Japanese whisky giant Suntory, announced on 16th May 2018 they will be discontinuing their Hibiki 17 year old and Hakushu 12 year old. This has in turn sparked a global hunt for this elusive bottle from drinkers, collectors and of course investors. Ultimately the retail price for this bottle has increased from £180 last month (pre-Suntory announcement) soaring towards £800 today.
In this latest blog post we explore the reasons why Hibiki 17 has become the whisky’s new hottest asset, overnight.
The story begins at the University of Glasgow when in 1918 the founder of Japanese whisky Masataka Taketsuru enrolled when he studied organic chemistry. In 1919 Taketsuru began his apprenticeship at Longmorn distillery and then completed it at the Hazelburn distillery. There he learned the art of making malt whisky which he took back to Japan along with his Scottish wife. In 1923 Taketsuru formed Japan’s first distillery – Yamazaki.
Japan has been producing wonderful single malt whisky ever since, with Taketsuru founding another distillery in 1934 called Yoichi, later becoming Nikka. Suntory and Nikka are the two powerhouses of Japanese whisky and the country currently has eight operational single malt distilleries.
No one took any notice of Japanese whisky until 2003 where Bill Murray’s Lost in translations famous “it’s Suntory time” scene, showcasing the Hibiki 17. Since then it has won 4 international gold medals cementing it’s legendary status among the greats. Around the world people were now taking note of the Japanese whisky phenomenon and in particular Hibiki 17.
The problem was never a case of if Japan would run out of aged statement whisky, it was a case of when. Based on an excessive demand, which has literally decimated the stockholding warehouses at Suntory. It was only a matter of time before the announcement from Suntory came. The entire whisky output of the Japanese nation stands at the same as only two of Scotland’s in the Glenfiddich and the Glenlivet. I’ll say that again; the entire Japanese whisky output, is the same as two of Scotland’s distilleries. In 2015 Suntory’s Yamazaki took the crown of the world’s best whisky, the rest as they say is history. Japanese whisky had laid claim to becoming the most sought after whisky in the world. Fast forward 3 years, not only has aged discontinued Japanese bottles become the most sought after, but they also yield the highest appreciation year on year. As an investment it will make you lots more money than gold which had a 2.23% price rise in 2017. Yet people still invest in gold, go figure?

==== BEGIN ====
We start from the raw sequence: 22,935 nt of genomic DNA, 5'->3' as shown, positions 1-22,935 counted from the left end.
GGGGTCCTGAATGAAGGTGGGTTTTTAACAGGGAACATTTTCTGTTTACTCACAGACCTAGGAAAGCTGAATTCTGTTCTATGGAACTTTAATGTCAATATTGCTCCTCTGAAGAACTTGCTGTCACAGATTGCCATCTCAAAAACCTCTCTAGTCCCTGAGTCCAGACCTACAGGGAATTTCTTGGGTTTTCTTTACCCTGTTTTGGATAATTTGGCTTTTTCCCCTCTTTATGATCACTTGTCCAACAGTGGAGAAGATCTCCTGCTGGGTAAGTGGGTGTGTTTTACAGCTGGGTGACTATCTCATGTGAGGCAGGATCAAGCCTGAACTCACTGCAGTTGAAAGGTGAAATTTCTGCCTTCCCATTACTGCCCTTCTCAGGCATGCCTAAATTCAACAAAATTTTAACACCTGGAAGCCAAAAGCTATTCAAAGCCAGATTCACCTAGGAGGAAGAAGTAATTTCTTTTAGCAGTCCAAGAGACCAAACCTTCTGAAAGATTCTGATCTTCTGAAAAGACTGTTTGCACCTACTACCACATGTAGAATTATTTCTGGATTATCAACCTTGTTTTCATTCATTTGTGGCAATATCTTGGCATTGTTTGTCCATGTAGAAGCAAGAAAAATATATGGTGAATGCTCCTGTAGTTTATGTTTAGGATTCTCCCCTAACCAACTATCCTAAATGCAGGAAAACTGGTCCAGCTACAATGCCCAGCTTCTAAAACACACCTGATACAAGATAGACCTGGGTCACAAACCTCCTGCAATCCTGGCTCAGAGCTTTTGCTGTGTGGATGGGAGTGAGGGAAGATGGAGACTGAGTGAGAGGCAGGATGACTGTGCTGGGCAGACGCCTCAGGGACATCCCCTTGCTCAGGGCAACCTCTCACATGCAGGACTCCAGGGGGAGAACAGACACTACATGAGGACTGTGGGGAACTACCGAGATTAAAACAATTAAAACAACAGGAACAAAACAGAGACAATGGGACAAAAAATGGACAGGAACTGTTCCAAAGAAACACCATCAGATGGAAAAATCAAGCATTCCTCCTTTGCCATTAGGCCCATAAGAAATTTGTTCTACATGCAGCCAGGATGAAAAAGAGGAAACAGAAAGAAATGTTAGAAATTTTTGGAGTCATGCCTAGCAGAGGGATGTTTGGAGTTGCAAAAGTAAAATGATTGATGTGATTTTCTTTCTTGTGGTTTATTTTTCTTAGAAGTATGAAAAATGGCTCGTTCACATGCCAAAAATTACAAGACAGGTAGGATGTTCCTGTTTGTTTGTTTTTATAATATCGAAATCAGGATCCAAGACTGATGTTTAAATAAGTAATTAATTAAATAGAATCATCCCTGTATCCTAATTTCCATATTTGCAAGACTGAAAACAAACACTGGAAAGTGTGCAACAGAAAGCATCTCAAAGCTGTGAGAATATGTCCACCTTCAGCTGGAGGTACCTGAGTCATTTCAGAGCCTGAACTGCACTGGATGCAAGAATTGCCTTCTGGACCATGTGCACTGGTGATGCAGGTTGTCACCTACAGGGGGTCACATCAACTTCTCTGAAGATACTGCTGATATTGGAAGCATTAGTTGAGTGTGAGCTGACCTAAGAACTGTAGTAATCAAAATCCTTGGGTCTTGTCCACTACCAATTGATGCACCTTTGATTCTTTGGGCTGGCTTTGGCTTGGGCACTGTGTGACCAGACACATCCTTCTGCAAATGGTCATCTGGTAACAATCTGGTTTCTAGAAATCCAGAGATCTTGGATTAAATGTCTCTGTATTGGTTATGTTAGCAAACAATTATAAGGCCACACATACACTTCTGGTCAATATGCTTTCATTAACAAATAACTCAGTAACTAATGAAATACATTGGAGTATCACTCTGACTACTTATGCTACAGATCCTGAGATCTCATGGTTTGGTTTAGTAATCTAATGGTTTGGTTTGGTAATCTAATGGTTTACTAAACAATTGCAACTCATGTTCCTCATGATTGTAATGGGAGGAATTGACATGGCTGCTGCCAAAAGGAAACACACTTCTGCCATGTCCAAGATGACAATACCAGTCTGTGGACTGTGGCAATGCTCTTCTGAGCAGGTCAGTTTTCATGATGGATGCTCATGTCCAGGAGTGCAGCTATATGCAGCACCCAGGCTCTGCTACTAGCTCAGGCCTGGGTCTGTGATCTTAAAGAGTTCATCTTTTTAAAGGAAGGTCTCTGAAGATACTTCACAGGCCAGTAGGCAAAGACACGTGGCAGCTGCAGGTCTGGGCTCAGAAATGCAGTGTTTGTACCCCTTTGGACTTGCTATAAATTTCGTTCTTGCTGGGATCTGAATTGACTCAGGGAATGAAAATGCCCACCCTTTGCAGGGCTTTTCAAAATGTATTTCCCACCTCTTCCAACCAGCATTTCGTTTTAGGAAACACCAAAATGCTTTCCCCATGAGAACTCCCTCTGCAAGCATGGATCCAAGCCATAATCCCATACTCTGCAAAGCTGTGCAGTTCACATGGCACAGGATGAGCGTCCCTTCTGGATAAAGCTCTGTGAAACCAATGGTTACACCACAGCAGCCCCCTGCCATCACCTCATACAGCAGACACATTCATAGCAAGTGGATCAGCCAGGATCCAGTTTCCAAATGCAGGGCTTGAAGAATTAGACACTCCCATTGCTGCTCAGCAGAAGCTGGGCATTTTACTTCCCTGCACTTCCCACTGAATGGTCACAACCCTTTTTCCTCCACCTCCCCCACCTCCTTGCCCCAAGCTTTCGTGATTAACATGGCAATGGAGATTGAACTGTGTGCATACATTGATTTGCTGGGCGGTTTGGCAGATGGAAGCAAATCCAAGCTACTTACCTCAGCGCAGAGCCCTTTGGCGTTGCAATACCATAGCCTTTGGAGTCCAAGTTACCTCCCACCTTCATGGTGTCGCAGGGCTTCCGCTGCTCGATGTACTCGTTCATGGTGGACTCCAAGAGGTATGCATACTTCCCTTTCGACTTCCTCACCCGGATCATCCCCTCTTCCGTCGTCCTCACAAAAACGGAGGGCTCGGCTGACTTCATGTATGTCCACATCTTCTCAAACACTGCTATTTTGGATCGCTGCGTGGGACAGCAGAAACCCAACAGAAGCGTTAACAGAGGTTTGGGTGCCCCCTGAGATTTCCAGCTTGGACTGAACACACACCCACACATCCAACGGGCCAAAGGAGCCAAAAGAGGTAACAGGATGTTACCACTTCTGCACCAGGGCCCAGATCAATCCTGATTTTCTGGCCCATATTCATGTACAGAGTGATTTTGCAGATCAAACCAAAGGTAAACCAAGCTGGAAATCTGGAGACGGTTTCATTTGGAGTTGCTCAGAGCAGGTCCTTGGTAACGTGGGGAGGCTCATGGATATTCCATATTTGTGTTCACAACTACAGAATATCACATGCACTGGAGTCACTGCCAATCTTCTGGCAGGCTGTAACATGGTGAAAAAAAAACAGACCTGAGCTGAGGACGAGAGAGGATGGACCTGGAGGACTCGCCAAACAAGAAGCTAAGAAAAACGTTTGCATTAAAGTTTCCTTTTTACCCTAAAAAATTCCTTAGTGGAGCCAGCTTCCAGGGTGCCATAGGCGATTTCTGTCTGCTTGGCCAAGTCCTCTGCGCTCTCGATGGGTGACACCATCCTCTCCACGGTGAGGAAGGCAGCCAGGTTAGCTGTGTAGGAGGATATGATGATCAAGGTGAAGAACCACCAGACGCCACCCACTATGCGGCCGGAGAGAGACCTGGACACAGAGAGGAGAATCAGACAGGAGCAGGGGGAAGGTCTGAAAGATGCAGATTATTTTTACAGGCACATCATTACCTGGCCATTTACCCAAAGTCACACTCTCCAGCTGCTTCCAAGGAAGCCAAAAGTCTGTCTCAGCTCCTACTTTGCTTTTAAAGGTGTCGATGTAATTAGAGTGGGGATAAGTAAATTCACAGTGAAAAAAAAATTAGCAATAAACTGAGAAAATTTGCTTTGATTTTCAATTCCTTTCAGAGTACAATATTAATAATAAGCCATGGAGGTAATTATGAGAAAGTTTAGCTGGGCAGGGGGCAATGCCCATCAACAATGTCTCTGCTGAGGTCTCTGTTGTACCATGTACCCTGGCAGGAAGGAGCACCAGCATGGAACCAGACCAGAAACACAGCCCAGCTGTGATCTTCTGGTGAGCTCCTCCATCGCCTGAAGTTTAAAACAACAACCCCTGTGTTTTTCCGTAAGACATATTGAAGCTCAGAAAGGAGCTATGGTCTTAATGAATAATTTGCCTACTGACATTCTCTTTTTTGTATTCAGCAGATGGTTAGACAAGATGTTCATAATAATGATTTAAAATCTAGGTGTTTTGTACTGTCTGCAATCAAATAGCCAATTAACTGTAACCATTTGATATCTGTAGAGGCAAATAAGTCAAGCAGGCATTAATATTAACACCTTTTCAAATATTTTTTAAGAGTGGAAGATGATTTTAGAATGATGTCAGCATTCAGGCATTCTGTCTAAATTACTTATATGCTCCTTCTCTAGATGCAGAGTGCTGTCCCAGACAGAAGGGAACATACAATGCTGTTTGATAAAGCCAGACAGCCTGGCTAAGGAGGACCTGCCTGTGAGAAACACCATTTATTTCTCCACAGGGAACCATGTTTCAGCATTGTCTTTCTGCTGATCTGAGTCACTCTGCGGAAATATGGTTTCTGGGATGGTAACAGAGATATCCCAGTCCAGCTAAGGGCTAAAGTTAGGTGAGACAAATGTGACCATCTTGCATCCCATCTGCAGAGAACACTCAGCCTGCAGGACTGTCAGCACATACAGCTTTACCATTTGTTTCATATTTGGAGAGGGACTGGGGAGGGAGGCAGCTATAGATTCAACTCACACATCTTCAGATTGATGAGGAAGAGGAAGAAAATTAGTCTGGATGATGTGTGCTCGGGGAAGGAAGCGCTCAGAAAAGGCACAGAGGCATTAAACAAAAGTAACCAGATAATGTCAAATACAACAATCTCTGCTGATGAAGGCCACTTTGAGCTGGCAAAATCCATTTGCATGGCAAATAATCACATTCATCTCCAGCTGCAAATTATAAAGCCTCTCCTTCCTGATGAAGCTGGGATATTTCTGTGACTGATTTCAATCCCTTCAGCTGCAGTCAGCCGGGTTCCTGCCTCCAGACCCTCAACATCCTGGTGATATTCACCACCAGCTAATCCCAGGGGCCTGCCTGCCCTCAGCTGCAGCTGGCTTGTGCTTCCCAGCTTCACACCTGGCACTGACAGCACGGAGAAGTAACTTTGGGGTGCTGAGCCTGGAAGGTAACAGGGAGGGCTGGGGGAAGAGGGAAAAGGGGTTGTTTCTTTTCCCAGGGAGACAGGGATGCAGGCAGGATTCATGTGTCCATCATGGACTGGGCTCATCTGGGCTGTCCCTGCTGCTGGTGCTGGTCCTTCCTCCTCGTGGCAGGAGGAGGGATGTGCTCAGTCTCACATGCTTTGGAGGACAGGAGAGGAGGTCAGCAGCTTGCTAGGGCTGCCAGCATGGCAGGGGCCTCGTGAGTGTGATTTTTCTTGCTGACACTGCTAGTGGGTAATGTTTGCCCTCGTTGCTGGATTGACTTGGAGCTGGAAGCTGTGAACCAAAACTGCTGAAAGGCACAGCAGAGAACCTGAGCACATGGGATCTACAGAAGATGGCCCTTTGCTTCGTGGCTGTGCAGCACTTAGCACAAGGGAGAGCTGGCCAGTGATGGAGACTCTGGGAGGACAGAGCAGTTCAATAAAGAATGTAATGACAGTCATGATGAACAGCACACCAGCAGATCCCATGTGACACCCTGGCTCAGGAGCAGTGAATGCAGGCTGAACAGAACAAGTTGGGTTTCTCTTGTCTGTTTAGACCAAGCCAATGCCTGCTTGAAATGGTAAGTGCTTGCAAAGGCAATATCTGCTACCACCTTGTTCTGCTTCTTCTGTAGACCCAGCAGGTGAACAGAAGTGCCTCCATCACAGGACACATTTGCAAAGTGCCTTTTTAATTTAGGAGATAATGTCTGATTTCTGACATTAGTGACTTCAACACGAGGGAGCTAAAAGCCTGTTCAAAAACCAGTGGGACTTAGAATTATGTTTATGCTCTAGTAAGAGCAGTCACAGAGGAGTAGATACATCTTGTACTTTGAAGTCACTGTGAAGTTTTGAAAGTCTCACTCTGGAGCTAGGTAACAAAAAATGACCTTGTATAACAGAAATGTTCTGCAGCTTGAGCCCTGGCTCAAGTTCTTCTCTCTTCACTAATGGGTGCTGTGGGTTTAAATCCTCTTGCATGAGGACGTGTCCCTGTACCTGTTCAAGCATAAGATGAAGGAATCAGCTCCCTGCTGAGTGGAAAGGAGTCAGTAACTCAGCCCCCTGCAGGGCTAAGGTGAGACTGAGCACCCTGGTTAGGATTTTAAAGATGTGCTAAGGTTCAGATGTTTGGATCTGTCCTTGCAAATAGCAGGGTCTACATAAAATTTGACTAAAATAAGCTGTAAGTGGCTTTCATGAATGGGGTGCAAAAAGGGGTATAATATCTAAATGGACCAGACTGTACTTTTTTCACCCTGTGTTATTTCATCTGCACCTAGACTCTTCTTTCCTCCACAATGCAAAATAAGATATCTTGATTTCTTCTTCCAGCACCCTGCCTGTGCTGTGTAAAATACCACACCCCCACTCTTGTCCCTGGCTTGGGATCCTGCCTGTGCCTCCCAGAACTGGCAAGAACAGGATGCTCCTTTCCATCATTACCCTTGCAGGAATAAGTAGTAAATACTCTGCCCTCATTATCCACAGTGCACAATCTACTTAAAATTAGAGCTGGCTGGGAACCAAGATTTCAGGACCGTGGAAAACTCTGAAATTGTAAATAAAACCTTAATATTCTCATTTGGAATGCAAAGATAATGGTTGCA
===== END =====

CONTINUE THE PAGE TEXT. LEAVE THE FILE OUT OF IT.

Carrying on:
The problem for Suntory was 17 years ago when Japan was distilling and laying down their stock, they could never have predicted the global boom for their whisky. They are in the throes of a whisky crisis as documented by Whisky Cast. You cannot simply make another 10,000 bottles of 17 year old whisky overnight unless you have a time machine. Suntory do not have either 17 years or a time machine, so they have sadly (or happily for many an investor) discontinued it.
If you are buying this bottle to invest then there are not many other bottles in world of whisky which have quadrupled in the space of a calendar month. As the months and years pass by so will the reduction of available stock, which naturally will continue pushing prices north. Our advice is: grab one or two, or as many as you can – while you still can. We have a limited stock remaining of this rare collectable Hibiki 17 retailing for £649. Our friends in Amazon are currently selling Hibiki 17 at £850.
We don’t believe the world has overall gone psychologically mad, it’s gone mad for Hibiki 17 and if you’re not quick then you too will ‘lose your bottle’. The world is starting to really awaken to the fact that whisky is becoming one of the most rapidly appreciating assets you can have in your possession. In April 2018 a bottle of Macallan sold for $1.01 million, a clear indication of the lucrative times we live in.